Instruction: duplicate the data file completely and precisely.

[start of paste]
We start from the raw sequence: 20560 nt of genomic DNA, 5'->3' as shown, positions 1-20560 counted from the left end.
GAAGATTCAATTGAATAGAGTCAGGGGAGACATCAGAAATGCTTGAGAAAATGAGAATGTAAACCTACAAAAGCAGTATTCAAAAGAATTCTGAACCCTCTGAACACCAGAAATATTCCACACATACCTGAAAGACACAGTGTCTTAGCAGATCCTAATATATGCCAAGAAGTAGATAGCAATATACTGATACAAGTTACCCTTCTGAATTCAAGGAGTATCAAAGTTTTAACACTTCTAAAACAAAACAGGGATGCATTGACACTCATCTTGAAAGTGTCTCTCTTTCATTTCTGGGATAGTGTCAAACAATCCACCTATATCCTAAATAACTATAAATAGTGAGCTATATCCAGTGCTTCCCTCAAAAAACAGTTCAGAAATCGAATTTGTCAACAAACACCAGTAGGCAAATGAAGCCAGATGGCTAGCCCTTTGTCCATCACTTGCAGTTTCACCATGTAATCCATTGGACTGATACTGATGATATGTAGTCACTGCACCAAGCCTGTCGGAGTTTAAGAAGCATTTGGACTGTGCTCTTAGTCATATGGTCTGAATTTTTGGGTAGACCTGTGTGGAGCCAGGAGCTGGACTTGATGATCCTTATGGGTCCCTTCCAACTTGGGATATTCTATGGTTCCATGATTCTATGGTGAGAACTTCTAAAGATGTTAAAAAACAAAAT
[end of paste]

We start from the raw sequence: 20560 nt of genomic DNA, 5'->3' as shown, positions 1-20560 counted from the left end.
GAAGATTCAATTGAATAGAGTCAGGGGAGACATCAGAAATGCTTGAGAAAATGAGAATGTAAACCTACAAAAGCAGTATTCAAAAGAATTCTGAACCCTCTGAACACCAGAAATATTCCACACATACCTGAAAGACACAGTGTCTTAGCAGATCCTAATATATGCCAAGAAGTAGATAGCAATATACTGATACAAGTTACCCTTCTGAATTCAAGGAGTATCAAAGTTTTAACACTTCTAAAACAAAACAGGGATGCATTGACACTCATCTTGAAAGTGTCTCTCTTTCATTTCTGGGATAGTGTCAAACAATCCACCTATATCCTAAATAACTATAAATAGTGAGCTATATCCAGTGCTTCCCTCAAAAAACAGTTCAGAAATCGAATTTGTCAACAAACACCAGTAGGCAAATGAAGCCAGATGGCTAGCCCTTTGTCCATCACTTGCAGTTTCACCATGTAATCCATTGGACTGATACTGATGATATGTAGTCACTGCACCAAGCCTGTCGGAGTTTAAGAAGCATTTGGACTGTGCTCTTAGTCATATGGTCTGAATTTTTGGGTAGACCTGTGTGGAGCCAGGAGCTGGACTTGATGATCCTTATGGGTCCCTTCCAACTTGGGATATTCTATGGTTCCATGATTCTATGGTGAGAACTTCTAAAGATGTTAAAAAACAAAAT